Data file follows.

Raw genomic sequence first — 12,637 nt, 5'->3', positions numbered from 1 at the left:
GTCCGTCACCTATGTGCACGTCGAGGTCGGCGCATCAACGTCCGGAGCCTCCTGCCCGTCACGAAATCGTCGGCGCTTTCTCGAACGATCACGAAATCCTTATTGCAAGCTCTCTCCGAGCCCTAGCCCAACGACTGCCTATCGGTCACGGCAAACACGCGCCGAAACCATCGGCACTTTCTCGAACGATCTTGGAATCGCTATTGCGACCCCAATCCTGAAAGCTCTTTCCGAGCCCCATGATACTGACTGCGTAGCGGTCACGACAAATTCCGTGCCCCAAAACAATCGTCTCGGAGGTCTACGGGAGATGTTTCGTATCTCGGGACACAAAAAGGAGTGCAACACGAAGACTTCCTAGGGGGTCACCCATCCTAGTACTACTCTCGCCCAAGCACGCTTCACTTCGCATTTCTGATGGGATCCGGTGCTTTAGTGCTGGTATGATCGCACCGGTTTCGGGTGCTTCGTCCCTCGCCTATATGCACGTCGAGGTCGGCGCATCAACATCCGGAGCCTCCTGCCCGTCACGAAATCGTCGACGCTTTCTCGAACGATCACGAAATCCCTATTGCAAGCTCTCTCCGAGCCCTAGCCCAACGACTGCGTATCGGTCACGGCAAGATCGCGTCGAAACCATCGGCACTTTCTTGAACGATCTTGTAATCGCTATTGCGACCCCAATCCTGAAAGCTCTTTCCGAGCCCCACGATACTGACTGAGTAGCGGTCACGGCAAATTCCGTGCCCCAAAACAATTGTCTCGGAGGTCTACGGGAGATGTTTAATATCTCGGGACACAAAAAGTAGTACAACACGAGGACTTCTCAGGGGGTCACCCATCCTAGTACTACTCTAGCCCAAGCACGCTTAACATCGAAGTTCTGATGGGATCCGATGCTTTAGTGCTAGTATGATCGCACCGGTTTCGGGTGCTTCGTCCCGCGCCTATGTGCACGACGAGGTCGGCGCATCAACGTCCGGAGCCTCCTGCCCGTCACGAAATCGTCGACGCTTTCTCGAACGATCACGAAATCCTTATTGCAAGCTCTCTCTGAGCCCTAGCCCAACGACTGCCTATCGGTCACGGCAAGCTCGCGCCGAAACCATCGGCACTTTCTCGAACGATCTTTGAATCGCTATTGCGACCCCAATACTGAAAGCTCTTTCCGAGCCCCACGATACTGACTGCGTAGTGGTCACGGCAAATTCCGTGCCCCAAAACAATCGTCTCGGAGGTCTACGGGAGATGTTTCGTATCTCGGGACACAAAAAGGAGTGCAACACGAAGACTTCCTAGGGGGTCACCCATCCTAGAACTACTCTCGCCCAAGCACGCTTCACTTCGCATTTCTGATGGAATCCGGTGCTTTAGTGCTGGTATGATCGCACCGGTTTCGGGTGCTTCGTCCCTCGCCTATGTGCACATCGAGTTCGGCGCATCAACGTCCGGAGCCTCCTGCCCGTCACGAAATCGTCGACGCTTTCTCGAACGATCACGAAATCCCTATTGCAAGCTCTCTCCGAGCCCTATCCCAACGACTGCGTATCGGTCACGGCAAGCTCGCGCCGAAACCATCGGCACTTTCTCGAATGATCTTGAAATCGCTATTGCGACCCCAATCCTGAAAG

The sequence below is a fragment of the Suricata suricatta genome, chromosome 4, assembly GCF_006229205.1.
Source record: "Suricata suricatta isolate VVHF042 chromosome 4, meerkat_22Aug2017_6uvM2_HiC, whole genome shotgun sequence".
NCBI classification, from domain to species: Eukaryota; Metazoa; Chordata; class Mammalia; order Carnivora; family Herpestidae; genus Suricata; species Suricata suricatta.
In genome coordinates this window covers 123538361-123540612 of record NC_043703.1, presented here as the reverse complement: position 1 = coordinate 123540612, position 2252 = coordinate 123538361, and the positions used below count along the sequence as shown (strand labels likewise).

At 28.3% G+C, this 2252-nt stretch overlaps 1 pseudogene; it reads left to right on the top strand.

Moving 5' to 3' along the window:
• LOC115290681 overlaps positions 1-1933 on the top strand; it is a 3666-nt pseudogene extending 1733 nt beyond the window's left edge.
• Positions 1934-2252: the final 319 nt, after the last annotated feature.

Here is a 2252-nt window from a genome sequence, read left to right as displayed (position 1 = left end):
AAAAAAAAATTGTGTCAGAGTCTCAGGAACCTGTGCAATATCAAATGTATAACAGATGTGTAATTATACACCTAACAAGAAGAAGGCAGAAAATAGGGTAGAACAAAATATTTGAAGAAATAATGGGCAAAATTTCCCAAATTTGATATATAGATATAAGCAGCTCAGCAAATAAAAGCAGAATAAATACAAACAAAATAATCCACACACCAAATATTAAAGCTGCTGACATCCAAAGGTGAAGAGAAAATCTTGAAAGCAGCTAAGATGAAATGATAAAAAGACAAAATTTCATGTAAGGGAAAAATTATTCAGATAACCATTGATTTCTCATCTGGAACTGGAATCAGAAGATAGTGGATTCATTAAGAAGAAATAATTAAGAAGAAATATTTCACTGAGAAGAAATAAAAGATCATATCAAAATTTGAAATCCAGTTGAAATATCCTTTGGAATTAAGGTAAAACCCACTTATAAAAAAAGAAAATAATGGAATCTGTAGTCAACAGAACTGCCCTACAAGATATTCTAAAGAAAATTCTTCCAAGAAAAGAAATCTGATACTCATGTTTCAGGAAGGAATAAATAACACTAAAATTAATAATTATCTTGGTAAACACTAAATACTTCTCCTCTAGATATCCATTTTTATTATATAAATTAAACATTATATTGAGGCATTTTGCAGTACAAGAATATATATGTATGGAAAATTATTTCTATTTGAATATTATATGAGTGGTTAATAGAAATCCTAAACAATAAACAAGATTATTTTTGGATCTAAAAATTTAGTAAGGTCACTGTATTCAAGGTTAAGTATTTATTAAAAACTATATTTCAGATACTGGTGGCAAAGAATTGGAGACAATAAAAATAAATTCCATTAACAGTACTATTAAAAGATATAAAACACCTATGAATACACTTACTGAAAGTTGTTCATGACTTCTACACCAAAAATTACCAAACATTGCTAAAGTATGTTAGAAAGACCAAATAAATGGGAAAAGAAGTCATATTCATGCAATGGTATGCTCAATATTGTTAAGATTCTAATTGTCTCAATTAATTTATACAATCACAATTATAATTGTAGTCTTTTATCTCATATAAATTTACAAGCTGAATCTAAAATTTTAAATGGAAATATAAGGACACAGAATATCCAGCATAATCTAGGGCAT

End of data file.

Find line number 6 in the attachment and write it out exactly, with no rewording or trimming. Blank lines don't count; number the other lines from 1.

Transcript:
In genome coordinates this window covers 123538361-123540612 of record NC_043703.1, presented here as the reverse complement: position 1 = coordinate 123540612, position 2252 = coordinate 123538361, and the positions used below count along the sequence as shown (strand labels likewise).